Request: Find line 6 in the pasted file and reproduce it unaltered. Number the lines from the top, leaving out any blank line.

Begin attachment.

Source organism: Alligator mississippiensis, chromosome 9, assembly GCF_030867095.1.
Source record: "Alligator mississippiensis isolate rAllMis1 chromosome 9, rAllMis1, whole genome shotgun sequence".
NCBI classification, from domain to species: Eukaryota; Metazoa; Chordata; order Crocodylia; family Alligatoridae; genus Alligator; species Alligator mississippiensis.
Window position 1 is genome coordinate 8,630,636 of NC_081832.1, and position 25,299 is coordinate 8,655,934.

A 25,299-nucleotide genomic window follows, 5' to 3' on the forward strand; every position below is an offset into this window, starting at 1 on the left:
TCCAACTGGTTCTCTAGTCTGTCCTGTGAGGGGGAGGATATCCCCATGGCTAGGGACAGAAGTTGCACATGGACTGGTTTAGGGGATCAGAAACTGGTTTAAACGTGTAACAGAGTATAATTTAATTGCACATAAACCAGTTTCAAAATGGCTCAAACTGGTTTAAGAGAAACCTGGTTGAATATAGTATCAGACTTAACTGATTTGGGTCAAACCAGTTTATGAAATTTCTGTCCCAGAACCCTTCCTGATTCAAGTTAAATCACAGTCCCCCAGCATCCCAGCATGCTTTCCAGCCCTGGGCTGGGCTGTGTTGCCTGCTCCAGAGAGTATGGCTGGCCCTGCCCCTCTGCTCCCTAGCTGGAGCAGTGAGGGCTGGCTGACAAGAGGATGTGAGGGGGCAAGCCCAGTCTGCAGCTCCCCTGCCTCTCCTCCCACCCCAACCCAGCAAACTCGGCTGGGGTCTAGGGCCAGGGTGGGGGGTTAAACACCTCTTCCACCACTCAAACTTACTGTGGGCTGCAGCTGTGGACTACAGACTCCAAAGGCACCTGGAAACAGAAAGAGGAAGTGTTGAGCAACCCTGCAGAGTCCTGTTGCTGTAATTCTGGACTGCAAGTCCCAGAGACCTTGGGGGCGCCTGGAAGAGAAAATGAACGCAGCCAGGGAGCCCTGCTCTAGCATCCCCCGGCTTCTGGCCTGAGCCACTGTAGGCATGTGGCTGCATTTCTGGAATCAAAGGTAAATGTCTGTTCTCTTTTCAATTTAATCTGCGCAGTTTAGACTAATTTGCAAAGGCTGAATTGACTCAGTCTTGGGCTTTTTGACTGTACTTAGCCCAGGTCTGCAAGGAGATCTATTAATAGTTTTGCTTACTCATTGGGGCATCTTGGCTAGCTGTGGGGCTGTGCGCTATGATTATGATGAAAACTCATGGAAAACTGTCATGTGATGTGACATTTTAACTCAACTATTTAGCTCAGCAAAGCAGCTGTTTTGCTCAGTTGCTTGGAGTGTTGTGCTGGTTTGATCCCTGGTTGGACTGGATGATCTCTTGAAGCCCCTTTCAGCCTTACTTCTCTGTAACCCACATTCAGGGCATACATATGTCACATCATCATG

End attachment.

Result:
TCCAACTGGTTCTCTAGTCTGTCCTGTGAGGGGGAGGATATCCCCATGGCTAGGGACAGAAGTTGCACATGGACTGGTTTAGGGGATCAGAAACTGGTTTAAACGTGTAACAGAGTATAATTTAATTGCACATAAACCAGTTTCAAAATGGCTCAAACTGGTTTAAGAGAAACCTGGTTGAATATAGTATCAGACTTAACTGATTTGGGTCAAACCAGTTTATGAAATTTCTGTCCCAGAACCCTTCCTGATTCAAGTTAAATCACAGTCCCCCAGCATCCCAGCATGCTTTCCAGCCCTGGGCTGGGCTGTGTTGCCTGCTCCAGAGAGTATGGCTGGCCCTGCCCCTCTGCTCCCTAGCTGGAGCAGTGAGGGCTGGCTGACAAGAGGATGTGAGGGGGCAAGCCCAGTCTGCAGCTCCCCTGCCTCTCCTCCCACCCCAACCCAGCAAACTCGGCTGGGGTCTAGGGCCAGGGTGGGGGGTTAAACACCTCTTCCACCACTCAAACTTACTGTGGGCTGCAGCTGTGGACTACAGACTCCAAAGGCACCTGGAAACAGAAAGAGGAAGTGTTGAGCAACCCTGCAGAGTCCTGTTGCTGTAATTCTGGACTGCAAGTCCCAGAGACCTTGGGGGCGCCTGGAAGAGAAAATGAACGCAGCCAGGGAGCCCTGCTCTAGCATCCCCCGGCTTCTGGCCTGAGCCACTGTAGGCATGTGGCTGCATTTCTGGAATCAAAGGTAAATGTCTGTTCTCTTTTCAATTTAATCTGCGCAGTTTAGACTAATTTGCAAAGGCTGAATTGACTCAGTCTTGGGCTTTTTGACTGTACTTAGCCCAGGTCTGCAAGGAGATCTATTAATAGTTTTGCTTACTCATTGGGGCATCTTGGCTAGCTGTGGGGCTGTGCGCTATGATTATGATGAAAACTCATGGAAAACTGTCATGTGATGTGACATTTTAACTCAACTATTTAGCTCAGCAAAGCAGCTGTTTTGCTCAGTTGCTTGGAGTGTTGTGCTGGTTTGATCCCTGGTTGGACTGGATGATCTCTTGAAGCCCCTTTCAGCCTTACTTCTCTGTAACCCACATTCAGGGCATACATATGTCACATCATCATG